When the Milwaukee Brewers went out and dealt two of their most prominent pitching prospects in right-handers Jake Odorizzi and Jeremy Jeffress two winters ago to the Kansas City Royals (I know, it’s already been that long) in return for former Cy Young Award winner Zack Greinke, it took an unambiguous toll on the club’s top-end minor league talent. Pre-trade, the Brewers were widely considered to have one of the top systems in all of baseball. After the trade, though, that wasn’t the case. The exchange left only several young players in their system with any realistic hope of making a difference at the big-league level.
While there’s no doubt that GM Doug Melvin and director of amateur scouting Bruce Seid have their work cut out for them in replenishing their minor league talent in the coming seasons, it’s clear that improvements have been made with respect to the talent already in place. One player who has mitigated the loss of Milwaukee’s former top pitchers on the farm is 22-year-old Wily Peralta.
Signed out of the Dominican Republic as a non-draft pick free-agent in 2005, at the ripe age of 16 no less, Peralta has quietly transformed and developed into quite the young pitcher. So much so, in fact, that MLB.com’s own scouting expert Jonathan Mayo ranks Peralta as the Brewers’ top overall prospect heading into this season and No. 48 overall in his annual top 100 prospect list for 2012.
After getting some innings against big-league hitting this spring, the Brewers optioned Peralta to triple-A Nashville where he will begin his sixth season of professional ball. The expectation is that Peralta will have the chance at either a mid to late-season promotion to Milwaukee’s bullpen after roughly a half-season’s worth of work in the Pacific Coast League. If he impresses, there’s a good chance he could be Ron Roenicke’s No. 5 starter at the beginning of the 2013 season.
With Peralta’s big-league debut almost assuredly coming in the next few months, it’s time to take in-depth look at what he has to offer.
Weight: 220 pounds
Peralta weighs in at a sturdy yet powerful 6’2″, 220 pounds. He has a wide frame from his shoulders all the way down to his waste and there’s no doubting he uses that to his advantage. His burly frame has enabled him to go deep into the majority of his starts at the minor league level and based off what I see, that isn’t likely to change when he breaks through to the big leagues. He’s been able to grow into his body over the past few seasons and has seen his game improve as he’s picked up the nuances of pitching at the minor league level. There isn’t much growth left to be had on Peralta’s end, at least in my opinion, though, so what you see now is what you’re ultimately going to get from here on out.
Peralta works out of a high 3/4 arm slot that is exceptionally repeatable. His plus-average velocity not only stems from his tremendous arm speed, but it is also clearly a product of his ability to through his entire body into the pitch — something that manger Ron Roenicke and pitching coach Rick Kranitz will admire once he’s added to Milwaukee’s bullpen in the coming months.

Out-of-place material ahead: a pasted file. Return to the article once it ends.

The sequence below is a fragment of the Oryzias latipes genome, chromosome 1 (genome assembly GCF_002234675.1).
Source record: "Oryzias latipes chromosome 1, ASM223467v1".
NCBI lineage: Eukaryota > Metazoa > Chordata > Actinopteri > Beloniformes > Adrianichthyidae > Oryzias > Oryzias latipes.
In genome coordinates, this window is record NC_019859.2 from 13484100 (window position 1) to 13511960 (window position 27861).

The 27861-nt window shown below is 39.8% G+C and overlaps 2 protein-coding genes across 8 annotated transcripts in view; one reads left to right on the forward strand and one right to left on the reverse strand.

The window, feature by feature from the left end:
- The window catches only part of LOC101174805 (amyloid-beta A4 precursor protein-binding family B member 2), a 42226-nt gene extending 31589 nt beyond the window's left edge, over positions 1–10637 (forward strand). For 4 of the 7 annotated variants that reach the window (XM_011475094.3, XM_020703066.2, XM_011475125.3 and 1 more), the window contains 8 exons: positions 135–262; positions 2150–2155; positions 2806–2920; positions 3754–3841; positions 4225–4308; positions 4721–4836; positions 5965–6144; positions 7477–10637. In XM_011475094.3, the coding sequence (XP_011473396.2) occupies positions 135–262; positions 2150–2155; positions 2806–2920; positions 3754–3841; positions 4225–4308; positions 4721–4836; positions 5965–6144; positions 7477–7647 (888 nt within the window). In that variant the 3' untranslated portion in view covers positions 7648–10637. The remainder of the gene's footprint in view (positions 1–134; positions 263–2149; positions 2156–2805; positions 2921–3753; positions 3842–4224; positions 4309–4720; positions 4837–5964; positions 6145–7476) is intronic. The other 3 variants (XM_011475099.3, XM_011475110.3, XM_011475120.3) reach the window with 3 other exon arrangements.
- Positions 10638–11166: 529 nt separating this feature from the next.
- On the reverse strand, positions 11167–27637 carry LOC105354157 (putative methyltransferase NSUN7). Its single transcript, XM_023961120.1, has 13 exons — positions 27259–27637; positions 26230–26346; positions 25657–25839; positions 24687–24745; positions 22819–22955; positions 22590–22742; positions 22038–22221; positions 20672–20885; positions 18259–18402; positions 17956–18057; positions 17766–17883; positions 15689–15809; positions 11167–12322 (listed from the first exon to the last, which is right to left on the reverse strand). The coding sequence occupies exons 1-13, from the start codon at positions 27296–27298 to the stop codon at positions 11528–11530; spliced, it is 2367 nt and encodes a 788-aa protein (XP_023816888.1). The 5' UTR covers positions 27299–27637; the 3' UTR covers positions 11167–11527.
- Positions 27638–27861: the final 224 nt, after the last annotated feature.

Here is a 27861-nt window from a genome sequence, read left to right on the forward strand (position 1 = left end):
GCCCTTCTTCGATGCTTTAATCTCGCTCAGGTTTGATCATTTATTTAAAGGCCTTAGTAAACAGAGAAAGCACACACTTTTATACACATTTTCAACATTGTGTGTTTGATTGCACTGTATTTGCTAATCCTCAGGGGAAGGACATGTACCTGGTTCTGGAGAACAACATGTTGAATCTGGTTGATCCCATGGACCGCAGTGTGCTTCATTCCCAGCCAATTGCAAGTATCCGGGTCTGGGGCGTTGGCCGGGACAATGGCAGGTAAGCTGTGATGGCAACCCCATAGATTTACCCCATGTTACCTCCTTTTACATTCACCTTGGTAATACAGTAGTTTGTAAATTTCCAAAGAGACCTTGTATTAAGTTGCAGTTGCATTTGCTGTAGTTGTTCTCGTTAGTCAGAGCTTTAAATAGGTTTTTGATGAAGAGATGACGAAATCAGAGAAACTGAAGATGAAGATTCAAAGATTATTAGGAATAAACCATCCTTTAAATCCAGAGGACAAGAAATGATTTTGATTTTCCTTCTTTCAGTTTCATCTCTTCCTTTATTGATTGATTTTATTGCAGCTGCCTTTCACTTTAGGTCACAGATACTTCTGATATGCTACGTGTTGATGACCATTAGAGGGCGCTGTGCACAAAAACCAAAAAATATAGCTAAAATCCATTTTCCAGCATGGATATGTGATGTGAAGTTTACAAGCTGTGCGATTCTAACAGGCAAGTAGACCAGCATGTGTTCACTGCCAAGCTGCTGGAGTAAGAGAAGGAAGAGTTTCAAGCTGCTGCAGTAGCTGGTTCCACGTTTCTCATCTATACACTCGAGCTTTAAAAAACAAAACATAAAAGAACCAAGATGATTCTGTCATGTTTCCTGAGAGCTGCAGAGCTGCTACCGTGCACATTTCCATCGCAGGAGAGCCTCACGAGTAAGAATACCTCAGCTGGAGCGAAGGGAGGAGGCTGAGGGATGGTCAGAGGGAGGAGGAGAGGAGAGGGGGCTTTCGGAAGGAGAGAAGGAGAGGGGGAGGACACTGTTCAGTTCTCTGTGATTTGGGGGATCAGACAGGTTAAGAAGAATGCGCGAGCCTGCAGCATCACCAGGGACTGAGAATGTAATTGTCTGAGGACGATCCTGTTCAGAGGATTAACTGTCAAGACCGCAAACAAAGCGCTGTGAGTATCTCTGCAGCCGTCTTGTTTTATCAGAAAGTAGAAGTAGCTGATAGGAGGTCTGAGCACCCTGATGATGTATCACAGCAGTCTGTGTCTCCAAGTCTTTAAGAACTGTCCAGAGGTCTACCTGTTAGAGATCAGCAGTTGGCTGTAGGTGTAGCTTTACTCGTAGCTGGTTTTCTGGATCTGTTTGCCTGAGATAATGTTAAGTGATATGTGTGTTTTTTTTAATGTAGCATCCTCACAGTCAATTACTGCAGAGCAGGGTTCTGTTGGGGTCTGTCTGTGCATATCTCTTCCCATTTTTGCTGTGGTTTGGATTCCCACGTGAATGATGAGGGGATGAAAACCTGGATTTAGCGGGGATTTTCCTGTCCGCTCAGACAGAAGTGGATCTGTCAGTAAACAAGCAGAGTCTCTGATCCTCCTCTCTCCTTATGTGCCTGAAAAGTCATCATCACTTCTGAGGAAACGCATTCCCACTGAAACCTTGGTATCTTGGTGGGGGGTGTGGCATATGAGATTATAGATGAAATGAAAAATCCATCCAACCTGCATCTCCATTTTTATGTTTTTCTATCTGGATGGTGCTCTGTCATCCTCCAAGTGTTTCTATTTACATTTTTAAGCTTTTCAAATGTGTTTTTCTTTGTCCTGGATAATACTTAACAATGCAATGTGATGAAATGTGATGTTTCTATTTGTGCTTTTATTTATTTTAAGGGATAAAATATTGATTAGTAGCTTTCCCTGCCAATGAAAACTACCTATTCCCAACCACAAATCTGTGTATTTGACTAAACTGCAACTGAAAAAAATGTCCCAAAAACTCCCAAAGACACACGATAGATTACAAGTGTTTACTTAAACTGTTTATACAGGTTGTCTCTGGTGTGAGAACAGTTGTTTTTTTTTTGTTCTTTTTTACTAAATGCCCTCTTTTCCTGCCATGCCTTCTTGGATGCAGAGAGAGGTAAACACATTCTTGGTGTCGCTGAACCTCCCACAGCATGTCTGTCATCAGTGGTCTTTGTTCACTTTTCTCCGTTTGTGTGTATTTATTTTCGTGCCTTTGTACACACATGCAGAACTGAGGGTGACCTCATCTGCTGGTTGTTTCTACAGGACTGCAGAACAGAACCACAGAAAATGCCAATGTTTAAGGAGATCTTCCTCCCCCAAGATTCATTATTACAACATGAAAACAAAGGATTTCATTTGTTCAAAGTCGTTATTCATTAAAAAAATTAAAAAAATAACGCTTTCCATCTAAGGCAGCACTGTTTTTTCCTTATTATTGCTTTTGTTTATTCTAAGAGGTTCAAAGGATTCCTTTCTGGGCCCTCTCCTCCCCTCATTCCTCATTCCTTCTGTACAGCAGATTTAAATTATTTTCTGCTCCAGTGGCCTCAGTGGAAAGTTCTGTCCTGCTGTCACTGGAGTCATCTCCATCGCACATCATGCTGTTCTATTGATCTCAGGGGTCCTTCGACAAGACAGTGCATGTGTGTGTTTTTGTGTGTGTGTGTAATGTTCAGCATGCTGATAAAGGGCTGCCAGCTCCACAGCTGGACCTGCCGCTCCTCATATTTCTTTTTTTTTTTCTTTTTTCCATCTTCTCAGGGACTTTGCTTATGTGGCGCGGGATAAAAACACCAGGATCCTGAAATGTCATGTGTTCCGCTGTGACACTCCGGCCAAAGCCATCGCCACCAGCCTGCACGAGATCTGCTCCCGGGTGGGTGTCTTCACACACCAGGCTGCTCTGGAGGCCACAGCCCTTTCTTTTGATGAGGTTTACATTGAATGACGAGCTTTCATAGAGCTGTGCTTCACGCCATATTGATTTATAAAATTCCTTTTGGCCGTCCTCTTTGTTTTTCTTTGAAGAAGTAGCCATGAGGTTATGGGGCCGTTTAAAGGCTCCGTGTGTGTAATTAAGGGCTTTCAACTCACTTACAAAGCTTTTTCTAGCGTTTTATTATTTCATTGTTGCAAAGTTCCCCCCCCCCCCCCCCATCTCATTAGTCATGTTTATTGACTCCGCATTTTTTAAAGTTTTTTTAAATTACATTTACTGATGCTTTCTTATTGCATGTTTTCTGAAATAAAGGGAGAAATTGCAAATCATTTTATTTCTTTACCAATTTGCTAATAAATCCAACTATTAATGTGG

Everything you need to know about what Peralta brings to the table from a mechanical standpoint is featured in the three snapshots below. As you can see, he has a superb ability to repeat his delivery on a consistent basis. From his arm slot to lower-body placement, Peralta has a knack for repeating his delivery. There are still some concerns on the receiving-end of things with respect to his command, but after posting a much-improved 7.6 H/9 ratio between double-A and triple-A ball season, down from 8.9 H/9 in 2010, it’s clear that his command has developed.
Peralta’s fastball consistently sits in the low to mid 90s, topping out at 97 MPH and on a bad day tops out at 92 MPH. He has a lot of confidence in this pitch and loves to get batters out with it. There isn’t much movement on his fastball, which is to be expected given his over-the-top throwing motion. However it certainly doesn’t lack velocity and that was a big reason for his 9.4 K/9 ratio last season between double-A and triple-A. There isn’t much more development left on this pitch.
Outside of his fastball, Peralta features two off-speed pitches, of which include a slider and a change-up. His slider sits in the low 80s and has a good deal of break to it, however, he throws it with too much inconsistency. His slider could be his make-or-break pitch as he attempts to break through to Milwaukee’s bullpen in the coming months. Once he develops it, though, it will be a solid strikeout pitch.
By my estimation, Peralta’s change-up is a plus-average pitch. His repeatable delivery allows him to have good deception on his change-up. Consequently, batters have a tough time discerning whether or not it’s a fastball or a change-up. It’s subtle mechanics like that that make Peralta a legitimate pitching prospect at the next level.
Peralta has the physical makeup, solid three-pitch repertoire, experience and hard-working attitude necessary to be a successful pitcher at the major league level. Many scouts feel, myself included, that Peralta would thrive in the middle-of-the rotation starter. If the Brewers re-sign Zack Greinke, decline Randy Wolf’s 2013 club option and let go of Shaun Marcum through free-agency next winter, there’s a legitimate chance Peralta winds up as Milwaukee’s No. 3 starter to begin 2013.
Either way, Brewers fans can expect Peralta to make his big-league debut sometime during this season.